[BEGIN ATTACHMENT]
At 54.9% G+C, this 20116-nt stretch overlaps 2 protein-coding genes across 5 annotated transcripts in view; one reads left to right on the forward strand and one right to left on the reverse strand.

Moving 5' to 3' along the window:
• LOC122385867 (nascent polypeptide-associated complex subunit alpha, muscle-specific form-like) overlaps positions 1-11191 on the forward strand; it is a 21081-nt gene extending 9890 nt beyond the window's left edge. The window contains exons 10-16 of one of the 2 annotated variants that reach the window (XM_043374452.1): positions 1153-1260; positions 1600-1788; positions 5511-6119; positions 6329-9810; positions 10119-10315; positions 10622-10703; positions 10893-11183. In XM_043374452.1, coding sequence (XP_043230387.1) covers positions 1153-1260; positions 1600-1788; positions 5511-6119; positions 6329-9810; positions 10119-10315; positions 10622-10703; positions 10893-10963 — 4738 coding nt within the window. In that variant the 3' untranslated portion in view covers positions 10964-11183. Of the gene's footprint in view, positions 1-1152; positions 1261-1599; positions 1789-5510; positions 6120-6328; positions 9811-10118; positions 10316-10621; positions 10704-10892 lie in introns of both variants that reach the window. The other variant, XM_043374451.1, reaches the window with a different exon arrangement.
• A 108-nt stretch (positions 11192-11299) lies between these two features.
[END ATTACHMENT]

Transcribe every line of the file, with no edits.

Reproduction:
At 54.9% G+C, this 20116-nt stretch overlaps 2 protein-coding genes across 5 annotated transcripts in view; one reads left to right on the forward strand and one right to left on the reverse strand.

Moving 5' to 3' along the window:
• LOC122385867 (nascent polypeptide-associated complex subunit alpha, muscle-specific form-like) overlaps positions 1-11191 on the forward strand; it is a 21081-nt gene extending 9890 nt beyond the window's left edge. The window contains exons 10-16 of one of the 2 annotated variants that reach the window (XM_043374452.1): positions 1153-1260; positions 1600-1788; positions 5511-6119; positions 6329-9810; positions 10119-10315; positions 10622-10703; positions 10893-11183. In XM_043374452.1, coding sequence (XP_043230387.1) covers positions 1153-1260; positions 1600-1788; positions 5511-6119; positions 6329-9810; positions 10119-10315; positions 10622-10703; positions 10893-10963 — 4738 coding nt within the window. In that variant the 3' untranslated portion in view covers positions 10964-11183. Of the gene's footprint in view, positions 1-1152; positions 1261-1599; positions 1789-5510; positions 6120-6328; positions 9811-10118; positions 10316-10621; positions 10704-10892 lie in introns of both variants that reach the window. The other variant, XM_043374451.1, reaches the window with a different exon arrangement.
• A 108-nt stretch (positions 11192-11299) lies between these two features.